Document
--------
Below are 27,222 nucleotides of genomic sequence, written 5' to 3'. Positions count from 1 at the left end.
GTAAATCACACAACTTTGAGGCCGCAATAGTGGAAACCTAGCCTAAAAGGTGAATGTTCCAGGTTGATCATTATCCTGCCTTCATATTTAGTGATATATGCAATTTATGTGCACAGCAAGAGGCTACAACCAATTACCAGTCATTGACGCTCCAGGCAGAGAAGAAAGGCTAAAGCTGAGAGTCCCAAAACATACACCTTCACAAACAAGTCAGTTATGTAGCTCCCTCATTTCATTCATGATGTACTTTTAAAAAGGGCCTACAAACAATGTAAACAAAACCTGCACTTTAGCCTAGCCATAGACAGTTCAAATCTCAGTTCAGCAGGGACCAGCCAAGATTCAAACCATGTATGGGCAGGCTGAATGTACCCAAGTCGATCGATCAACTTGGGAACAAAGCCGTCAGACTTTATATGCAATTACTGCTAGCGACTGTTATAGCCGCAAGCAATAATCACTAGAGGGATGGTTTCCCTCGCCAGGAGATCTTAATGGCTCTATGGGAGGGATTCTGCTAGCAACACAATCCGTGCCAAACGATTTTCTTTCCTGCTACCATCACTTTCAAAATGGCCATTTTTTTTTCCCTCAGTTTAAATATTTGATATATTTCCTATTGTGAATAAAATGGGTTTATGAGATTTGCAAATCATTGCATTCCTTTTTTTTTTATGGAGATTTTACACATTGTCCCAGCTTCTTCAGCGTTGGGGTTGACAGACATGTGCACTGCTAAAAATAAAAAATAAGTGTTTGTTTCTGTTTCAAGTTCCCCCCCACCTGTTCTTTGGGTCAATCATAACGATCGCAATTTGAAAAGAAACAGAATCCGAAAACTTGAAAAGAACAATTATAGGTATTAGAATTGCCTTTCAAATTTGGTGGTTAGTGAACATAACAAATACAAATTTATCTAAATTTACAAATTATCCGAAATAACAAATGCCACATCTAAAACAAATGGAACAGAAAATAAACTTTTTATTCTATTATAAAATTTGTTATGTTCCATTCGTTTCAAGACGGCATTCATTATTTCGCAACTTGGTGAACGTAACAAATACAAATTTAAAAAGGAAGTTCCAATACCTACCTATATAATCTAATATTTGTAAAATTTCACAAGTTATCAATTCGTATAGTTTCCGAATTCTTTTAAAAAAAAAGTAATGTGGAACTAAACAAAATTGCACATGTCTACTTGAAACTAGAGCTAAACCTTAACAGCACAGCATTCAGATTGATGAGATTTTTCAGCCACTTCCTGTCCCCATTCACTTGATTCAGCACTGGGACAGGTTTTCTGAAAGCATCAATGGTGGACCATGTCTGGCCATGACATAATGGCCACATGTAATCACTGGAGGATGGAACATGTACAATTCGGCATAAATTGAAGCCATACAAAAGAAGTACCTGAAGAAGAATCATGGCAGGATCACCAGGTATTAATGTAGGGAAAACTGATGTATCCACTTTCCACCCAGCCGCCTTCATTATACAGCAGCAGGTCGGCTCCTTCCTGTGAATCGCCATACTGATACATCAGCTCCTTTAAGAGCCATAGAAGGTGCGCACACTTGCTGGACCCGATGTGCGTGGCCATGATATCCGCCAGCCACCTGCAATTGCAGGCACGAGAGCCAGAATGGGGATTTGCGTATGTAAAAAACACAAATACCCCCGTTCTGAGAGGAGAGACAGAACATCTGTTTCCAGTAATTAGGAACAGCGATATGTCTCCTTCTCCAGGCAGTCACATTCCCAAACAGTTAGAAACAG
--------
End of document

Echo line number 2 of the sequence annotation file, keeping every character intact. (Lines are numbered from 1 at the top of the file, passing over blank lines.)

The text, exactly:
GTAAATCACACAACTTTGAGGCCGCAATAGTGGAAACCTAGCCTAAAAGGTGAATGTTCCAGGTTGATCATTATCCTGCCTTCATATTTAGTGATATATGCAATTTATGTGCACAGCAAGAGGCTACAACCAATTACCAGTCATTGACGCTCCAGGCAGAGAAGAAAGGCTAAAGCTGAGAGTCCCAAAACATACACCTTCACAAACAAGTCAGTTATGTAGCTCCCTCATTTCATTCATGATGTACTTTTAAAAAGGGCCTACAAACAATGTAAACAAAACCTGCACTTTAGCCTAGCCATAGACAGTTCAAATCTCAGTTCAGCAGGGACCAGCCAAGATTCAAACCATGTATGGGCAGGCTGAATGTACCCAAGTCGATCGATCAACTTGGGAACAAAGCCGTCAGACTTTATATGCAATTACTGCTAGCGACTGTTATAGCCGCAAGCAATAATCACTAGAGGGATGGTTTCCCTCGCCAGGAGATCTTAATGGCTCTATGGGAGGGATTCTGCTAGCAACACAATCCGTGCCAAACGATTTTCTTTCCTGCTACCATCACTTTCAAAATGGCCATTTTTTTTTCCCTCAGTTTAAATATTTGATATATTTCCTATTGTGAATAAAATGGGTTTATGAGATTTGCAAATCATTGCATTCCTTTTTTTTTTATGGAGATTTTACACATTGTCCCAGCTTCTTCAGCGTTGGGGTTGACAGACATGTGCACTGCTAAAAATAAAAAATAAGTGTTTGTTTCTGTTTCAAGTTCCCCCCCACCTGTTCTTTGGGTCAATCATAACGATCGCAATTTGAAAAGAAACAGAATCCGAAAACTTGAAAAGAACAATTATAGGTATTAGAATTGCCTTTCAAATTTGGTGGTTAGTGAACATAACAAATACAAATTTATCTAAATTTACAAATTATCCGAAATAACAAATGCCACATCTAAAACAAATGGAACAGAAAATAAACTTTTTATTCTATTATAAAATTTGTTATGTTCCATTCGTTTCAAGACGGCATTCATTATTTCGCAACTTGGTGAACGTAACAAATACAAATTTAAAAAGGAAGTTCCAATACCTACCTATATAATCTAATATTTGTAAAATTTCACAAGTTATCAATTCGTATAGTTTCCGAATTCTTTTAAAAAAAAAGTAATGTGGAACTAAACAAAATTGCACATGTCTACTTGAAACTAGAGCTAAACCTTAACAGCACAGCATTCAGATTGATGAGATTTTTCAGCCACTTCCTGTCCCCATTCACTTGATTCAGCACTGGGACAGGTTTTCTGAAAGCATCAATGGTGGACCATGTCTGGCCATGACATAATGGCCACATGTAATCACTGGAGGATGGAACATGTACAATTCGGCATAAATTGAAGCCATACAAAAGAAGTACCTGAAGAAGAATCATGGCAGGATCACCAGGTATTAATGTAGGGAAAACTGATGTATCCACTTTCCACCCAGCCGCCTTCATTATACAGCAGCAGGTCGGCTCCTTCCTGTGAATCGCCATACTGATACATCAGCTCCTTTAAGAGCCATAGAAGGTGCGCACACTTGCTGGACCCGATGTGCGTGGCCATGATATCCGCCAGCCACCTGCAATTGCAGGCACGAGAGCCAGAATGGGGATTTGCGTATGTAAAAAACACAAATACCCCCGTTCTGAGAGGAGAGACAGAACATCTGTTTCCAGTAATTAGGAACAGCGATATGTCTCCTTCTCCAGGCAGTCACATTCCCAAACAGTTAGAAACAG